Walkers are back and so is the Governor

The fourth season of The Walking Dead is set to air this Sunday (Submitted/AQ)

Fans of AMC’s hit zombie series The Walking Dead are eagerly awaiting the fourth season premiere which airs this Sunday.

Since its debut in October 2010, The Walking Dead, adapted from Robert Kirkman’s comic book series of the same name, has received multiple award nominations and consistently attracts millions of viewers. Over 12 million tuned in last March to watch the season three finale, a number which Entertainment Weekly reported was enough to break the record for most-watched drama series telecast in basic cable history.

The series stands at the forefront of the myriad of horror films and related media which have elevated zombies back to popularity. What sets it apart is the writers’ willingness to go beyond the typical mindless shuffling of other zombie fiction.

AMC says fans of the show know it’s about more than zombies, it’s about survival, leadership and adapting to uncertain situations. Yet, while fans may be united on this front, not all are in agreement concerning the quality of the show’s recent seasons.

Spencer Thompson, a third year student at STU, was disappointed by the direction the television adaptation took after its first season.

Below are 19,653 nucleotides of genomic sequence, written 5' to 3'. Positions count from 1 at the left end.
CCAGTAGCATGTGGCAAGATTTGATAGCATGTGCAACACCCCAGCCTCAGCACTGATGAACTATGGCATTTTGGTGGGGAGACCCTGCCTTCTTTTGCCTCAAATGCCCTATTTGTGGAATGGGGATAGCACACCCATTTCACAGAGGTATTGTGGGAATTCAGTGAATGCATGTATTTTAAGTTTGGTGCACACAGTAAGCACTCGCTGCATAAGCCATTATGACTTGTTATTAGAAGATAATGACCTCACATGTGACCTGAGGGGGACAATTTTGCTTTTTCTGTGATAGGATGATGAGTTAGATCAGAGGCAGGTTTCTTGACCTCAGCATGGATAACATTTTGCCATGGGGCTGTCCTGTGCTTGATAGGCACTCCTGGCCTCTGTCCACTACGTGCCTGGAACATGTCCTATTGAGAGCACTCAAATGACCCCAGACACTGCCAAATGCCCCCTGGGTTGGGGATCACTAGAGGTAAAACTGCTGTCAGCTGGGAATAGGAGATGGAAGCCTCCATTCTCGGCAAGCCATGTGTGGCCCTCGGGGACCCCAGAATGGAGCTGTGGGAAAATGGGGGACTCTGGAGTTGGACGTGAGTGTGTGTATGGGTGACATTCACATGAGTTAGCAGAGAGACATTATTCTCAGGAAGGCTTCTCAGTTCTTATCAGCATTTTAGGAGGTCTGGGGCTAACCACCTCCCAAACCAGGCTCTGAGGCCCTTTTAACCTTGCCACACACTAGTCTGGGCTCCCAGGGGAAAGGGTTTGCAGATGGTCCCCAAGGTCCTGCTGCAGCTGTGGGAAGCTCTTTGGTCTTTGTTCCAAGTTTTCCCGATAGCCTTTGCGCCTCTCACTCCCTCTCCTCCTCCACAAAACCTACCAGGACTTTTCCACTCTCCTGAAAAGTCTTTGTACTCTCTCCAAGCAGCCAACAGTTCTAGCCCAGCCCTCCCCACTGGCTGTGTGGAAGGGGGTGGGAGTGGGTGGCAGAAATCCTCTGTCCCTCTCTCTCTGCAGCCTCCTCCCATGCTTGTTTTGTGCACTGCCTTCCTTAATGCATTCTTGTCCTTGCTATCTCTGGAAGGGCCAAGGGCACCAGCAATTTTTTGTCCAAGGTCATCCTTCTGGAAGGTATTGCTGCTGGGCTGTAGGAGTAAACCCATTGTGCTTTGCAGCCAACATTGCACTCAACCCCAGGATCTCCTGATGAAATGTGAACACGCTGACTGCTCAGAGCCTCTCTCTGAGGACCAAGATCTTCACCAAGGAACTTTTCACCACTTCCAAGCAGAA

“I think it’s headed in the right direction now,” Thompson said.“After the disaster that was season two they’ve found a way to combine compelling storytelling with great action, which makes the episodes exciting. Season four looks promising.”

Many attributed the perceived drop in quality to the firing of show-runner Frank Darabont, also known for directing films such as The Shawshank Redemption, The Green Mile and The Mist. Darabont was fired in July 2011 due to the show’s reduced budget and his strained relationship with AMC executives.

Glen Mazzara, who took Darabont’s place, stepped down after the show’s third season. Scott Gimple will be replacing Mazzara, a change in staff which some fans hope will be reflected in the quality of the series.

One of the fourth season’s draws is the return of David Morrissey in his role as the Governor, a one-eyed, psychotic antagonist who controls the town of Woodbury, Georgia and terrorizes the main group of survivors.

“With The Governor around you never know what’s going to happen. He adds a lot of suspense and a unique twist to the show,” Thompson said.

While some may have their doubts, second year student Abbie McCarthy says she is pleased with the series and is looking forward to upcoming season.

“I’ve been a big fan of the show since the beginning,” McCarthy said. “There have been a lot of times where I’ve found myself yelling at the screen in disbelief. It really is that intense.”


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